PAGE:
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Juvenile Crime Policies: The Need for Sanction System - Essay Example

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An author of the current essay "Juvenile Crime Policies: The Need for Sanction System" will shed light on the organization of certain sanction strategies within the justice system. Furthermore, the writer evaluates the effectiveness of reducing crime after implementation of such sanctions…
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Juvenile Crime Policies: The Need for Sanction System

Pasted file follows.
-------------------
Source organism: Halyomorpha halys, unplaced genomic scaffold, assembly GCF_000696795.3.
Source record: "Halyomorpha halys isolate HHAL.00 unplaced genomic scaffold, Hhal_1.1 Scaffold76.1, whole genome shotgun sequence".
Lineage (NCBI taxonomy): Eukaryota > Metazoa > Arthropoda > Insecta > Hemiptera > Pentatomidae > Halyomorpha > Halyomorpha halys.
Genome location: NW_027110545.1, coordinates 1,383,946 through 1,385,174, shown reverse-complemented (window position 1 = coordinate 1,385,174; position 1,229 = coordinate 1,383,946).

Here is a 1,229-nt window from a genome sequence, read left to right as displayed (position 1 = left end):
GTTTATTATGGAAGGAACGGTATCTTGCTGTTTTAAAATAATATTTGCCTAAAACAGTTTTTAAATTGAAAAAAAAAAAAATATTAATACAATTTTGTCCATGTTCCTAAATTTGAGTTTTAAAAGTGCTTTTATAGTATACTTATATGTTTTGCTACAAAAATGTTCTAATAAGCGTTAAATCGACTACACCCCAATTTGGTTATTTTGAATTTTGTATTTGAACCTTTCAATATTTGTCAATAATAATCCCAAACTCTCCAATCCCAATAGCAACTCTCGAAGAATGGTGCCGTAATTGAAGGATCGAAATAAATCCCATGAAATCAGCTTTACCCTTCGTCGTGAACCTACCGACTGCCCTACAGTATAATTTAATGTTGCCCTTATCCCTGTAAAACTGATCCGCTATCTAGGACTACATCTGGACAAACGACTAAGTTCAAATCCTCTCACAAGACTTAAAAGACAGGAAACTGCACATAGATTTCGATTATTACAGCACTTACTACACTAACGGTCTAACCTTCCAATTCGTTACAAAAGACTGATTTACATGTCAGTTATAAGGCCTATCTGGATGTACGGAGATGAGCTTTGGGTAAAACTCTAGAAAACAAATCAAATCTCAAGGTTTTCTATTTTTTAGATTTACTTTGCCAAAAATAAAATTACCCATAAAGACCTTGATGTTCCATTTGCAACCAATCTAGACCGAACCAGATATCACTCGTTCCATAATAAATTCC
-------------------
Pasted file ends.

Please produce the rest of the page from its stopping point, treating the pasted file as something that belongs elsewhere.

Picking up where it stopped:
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a) Provided the loopholes in the implementation are prevented, diversion programmes can necessarily be designed in a way in which they provide reasonable sanction for the action that led to potential system involvement. But one has to be very cautious in doing this because, “neither diversion nor deinstitutionalization programmes” have found much success yet (Klein, 1979, p.146). But there has always been a very strong theoretical base for its implementation of diversion programmes and also a social and political demand for it (Klein, 1979, p.147). (b) An optimal sanctioning strategy for diversion programme must not be totally averse to the use of “usual practices” and “various components of the justice system” (Klein, 1979, p.152). There should be means to bring back the concerned person into formal system in case of failure of the treatment (Klein, 1979, p.152). Thirdly, the diversion should not lapse into non-treatment (Klein, 1979, p.152). Utmost care has to be taken in selecting the clients because it has to be ensured that they are apt for diversion programmes (Klien, 1979, p.160). To place the client in a separate locality other than directly inside the community will be a wiser option because it has been proven that there is no less stitgmatization involved in a community situation (Klein, 1979, p.181). The key concept of an optimal sanctioning strategy must be “diversion without referral, diversion away from but not to.” (Klein, 1979, p.183). Thus diversion has to become “a positive extension of the existing juvenile justice system” (Pogrebin, Poole and Regoli, 1984, p.305). (c) In the diversion programme carried out in Adams County, Colorado, the objective was to “reduce court caseloads; lower recidivism rates; not lower the net of social control; and, lend itself to rigorous evaluation” (Pogrebin, Poole and Regoli, 1984, p.306). Under the project, first or second time offenders were diverted to enable courts to concentrate on multiple offenders, follow up programmes were implemented, social control was imparted through a multidisciplinary team and rigorous evaluation was carried out (Pogrebin, Poole and Regoli, 1984, p.307). The project was a partial success but recidivism was found to be lowered (Pogrebin, Poole and Regoli, 1984, p.320). Ezell had studied a juvenile arbitration programme and had shown it to be even less effective as a diversion programme than the one studied by Pogrebin, Poole and Regoli (Ezell, 1989; Pogrebin, Poole and Regoli, 1984). In Ezell’s case study, after the arbitration programme started, more number of youth were sent to court (Ezell, 1989, p.364). The operation of the local juvenile justice system had changed in a positive way but the diversion was occurring only within the system which was actually widening its net to include more youth under it (Ezell, 1989, p.364). Thus the model discussed by Pogrebin, Poole and Regoli (1984) has a better chance to become socially relevant. 2. (a) The transfer has not reduced crime rates (Fagan, 2008, p.81). It has also been observed that “juveniles who have been tried as adults are no less likely to re-offend than their counterparts who have been tried as juveniles” (Fagan, 2008, p.81). Fagan is of the opinion that the juvenile transfer to adult systems exposes them to “harsh and sometimes toxic forms of punishment …that… have the perverse effect of increasing criminal activity” (2008, p.83). But the transfers have helped the juvenile courts to maintain their “legitimacy by removing hard cases” that challenged their right to show leniency to the juveniles (Fagan, 2008, p.82). As the transfer decision is taken in a case by case manner, the individual consideration of judges have a role to play and this has given rise to some alarming racist decisions as well (Fagan, 2008, p.96) (b) The risks/benefits are more apparent in certain forms of transfer. Particularly when the legislators and prosecutors are entrusted with decisions, the risks are present in a greater degree (Fagan, 2008, p.88). When age and offense thresholds become the criteria, the risks are lessened but when judicial discretion is the criterion, there can always be the risk of subjective bias (Fagan, 2008, p.86). The blended sentencing is yet another form of transfer which is risky rather than beneficial to the juvenile offenders (Fagan, 2008, p.90). References Ezell, M. (1989) Juvenile arbitration: net widening and other unintended consequences, Journal of Research in Crime and Delinquency, Vol.26, 358-377. Fagan, J. (Fall 2008) Juvenile crime and criminal justice: resolving border disputes, The Future of Children, Vol.18, No.2, 81-118. Klein, M.W. (1979) Deinstitutionalisation and diversion of juvenile offenders: a litany of impediments, Crime and Justice, Vol.1, 145-201. Pogrebin, M.R., Poole, E.D. and Regoli, R.M. (1984) Constructing and implementing a model juvenile diversion programme, Youth Society, Vol.15, 305-324. Read More
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